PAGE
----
But the rest are stored in the collections facility, which again, would never be described as fancy. In fact, it’s probably one of the most nondescript buildings in the French Quarter. People walk by without noticing; only those working there seem interested in finding the entrance.

Once inside, well, the interior wasn’t designed to impress, either. But that’s OK. The facility is a climate controlled warehouse with thick walls on multiple floors, and each floor houses treasure.

That’s how lovers of history would see it, anyway, because stories unfold here.

Louisiana’s stories.

And the Costumes and Textiles collection tells its story not only through Mardi Gras costumes and high fashion of the past but such accessories as jewelry, gloves, hats and purses.

Menswear items from the 19th century to the present include a windbreaker worn by Louisiana photographer Fonville Winans.

The earliest of the collection’s uniforms are two worn by Philogene Favrot and William Hamilton in the War of 1812. The floor also is home to Gen. Zachary Taylor’s felt sombrero and white silk sword sash from the Mexican War and Gen. Claire Chennault’s World War II uniform.

There also is a small collection of women’s uniforms, both civil and military, including those from the Red Cross, YWCA, Army and Navy.

But it doesn’t stop there. World War II uniforms in this room were worn by both allies and enemies, including a jacket that belonged to Field Marshall Keitel, supreme commander of German Forces.

In the infants and children’s category, the state’s Catholic heritage is reflected by 32 christening gowns dating from 1840 to 1912. Two of the gowns are said to have been made by Ursuline nuns.

See how this works? The Ursuline Sisters were the first Catholic nuns to land in the New World in 1639, and the Old Ursuline Convent in the Vieux Carre is the oldest building in the Mississippi River Valley.

So, the two christening gowns made by these nuns tell the story not only of the infants who wore them but the nuns who produced the first female pharmacist, the first woman to contribute a book of literary merit, the first convent, the first free school and first retreat center for ladies, first classes for female slaves, free women of color and Native Americans.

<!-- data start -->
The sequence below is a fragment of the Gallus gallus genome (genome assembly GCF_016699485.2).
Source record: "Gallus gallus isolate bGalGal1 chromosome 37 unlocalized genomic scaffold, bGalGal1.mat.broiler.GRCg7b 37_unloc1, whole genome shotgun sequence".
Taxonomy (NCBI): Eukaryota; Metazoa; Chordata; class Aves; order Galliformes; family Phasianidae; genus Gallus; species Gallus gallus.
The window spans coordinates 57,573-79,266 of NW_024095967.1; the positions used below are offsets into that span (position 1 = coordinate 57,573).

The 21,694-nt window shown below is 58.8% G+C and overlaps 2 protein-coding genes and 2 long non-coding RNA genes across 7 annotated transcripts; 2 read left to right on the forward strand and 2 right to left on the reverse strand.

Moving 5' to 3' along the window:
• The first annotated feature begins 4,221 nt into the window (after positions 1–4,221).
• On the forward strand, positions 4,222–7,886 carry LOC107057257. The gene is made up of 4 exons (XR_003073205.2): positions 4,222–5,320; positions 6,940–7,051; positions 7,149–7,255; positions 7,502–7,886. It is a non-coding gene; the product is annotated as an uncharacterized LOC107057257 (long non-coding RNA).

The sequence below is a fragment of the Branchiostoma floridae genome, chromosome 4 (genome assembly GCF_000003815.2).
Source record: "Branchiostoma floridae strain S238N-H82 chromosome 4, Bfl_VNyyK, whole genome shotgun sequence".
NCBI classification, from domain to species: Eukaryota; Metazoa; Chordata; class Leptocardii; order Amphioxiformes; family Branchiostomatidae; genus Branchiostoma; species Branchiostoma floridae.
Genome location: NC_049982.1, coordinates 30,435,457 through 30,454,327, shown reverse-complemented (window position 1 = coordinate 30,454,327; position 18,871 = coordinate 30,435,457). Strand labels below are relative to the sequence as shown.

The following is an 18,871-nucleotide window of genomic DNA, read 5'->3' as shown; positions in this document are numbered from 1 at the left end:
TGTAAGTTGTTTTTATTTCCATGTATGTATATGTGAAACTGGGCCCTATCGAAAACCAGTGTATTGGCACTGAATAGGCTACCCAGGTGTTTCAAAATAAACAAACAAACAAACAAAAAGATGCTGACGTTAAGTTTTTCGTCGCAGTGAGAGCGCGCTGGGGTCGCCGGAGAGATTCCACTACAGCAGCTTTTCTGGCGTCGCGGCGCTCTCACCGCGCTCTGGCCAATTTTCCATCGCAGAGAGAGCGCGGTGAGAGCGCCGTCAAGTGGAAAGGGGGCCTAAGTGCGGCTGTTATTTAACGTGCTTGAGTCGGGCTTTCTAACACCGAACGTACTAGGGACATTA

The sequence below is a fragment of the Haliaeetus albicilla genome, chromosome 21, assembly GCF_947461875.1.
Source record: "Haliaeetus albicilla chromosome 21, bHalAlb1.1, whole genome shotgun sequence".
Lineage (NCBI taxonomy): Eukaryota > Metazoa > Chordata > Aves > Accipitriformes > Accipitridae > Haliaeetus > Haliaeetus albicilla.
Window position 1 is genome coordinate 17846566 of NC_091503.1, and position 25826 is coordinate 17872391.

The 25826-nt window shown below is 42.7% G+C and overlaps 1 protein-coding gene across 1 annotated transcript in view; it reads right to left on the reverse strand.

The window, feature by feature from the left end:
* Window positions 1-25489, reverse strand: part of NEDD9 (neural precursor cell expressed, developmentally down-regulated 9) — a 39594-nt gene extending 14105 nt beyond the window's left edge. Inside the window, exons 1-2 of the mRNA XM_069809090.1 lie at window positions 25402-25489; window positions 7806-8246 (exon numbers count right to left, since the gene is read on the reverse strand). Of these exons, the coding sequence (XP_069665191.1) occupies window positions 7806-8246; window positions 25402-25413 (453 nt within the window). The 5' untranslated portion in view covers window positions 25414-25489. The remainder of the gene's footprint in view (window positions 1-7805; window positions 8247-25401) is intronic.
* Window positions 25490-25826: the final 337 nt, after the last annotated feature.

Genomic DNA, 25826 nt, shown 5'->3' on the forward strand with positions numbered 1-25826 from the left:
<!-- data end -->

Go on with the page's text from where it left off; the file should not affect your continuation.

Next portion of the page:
Amazing how one or two objects can say so much.

And that’s just the clothing and costume side of the room. Textiles include ecclesiastical needlework, needlepoint portraits, furniture decoration, Newcomb style art embroidery, flats and banners, and 157 souvenirs in the form of cloth badges, streamers, handkerchiefs, ribbons, banners, programs, scarfs, cushions, cases, fabric samples and aprons.

Finally, there are the documentary items, including fashion plates, fashion magazines and patterns and pattern books.

The collection houses some 15,000 objects in all.

And again, Mardi Gras will be in the spotlight when doors are opened to visitors in January with a gathering not only of costumes but jewelry, favors, paper invitations, paper programs and illustrations.

Phillips will be the guide on this journey, just as he was at this moment, pointing out some favorites, others with interesting stories and still others whose historical relevance is so overwhelming that you realize that you would see such a piece only in a museum.

Then again, this is a museum, just not one regularly on display.

A museum that houses a collection filled with items so personal that you can almost see the people to whom they once belonged.

It’s at that point that your imagination runs awry, and you wonder if the floor comes to life when Phillips leaves for the day.

But then you realize, that it’s already alive, telling its part of Louisiana’s story.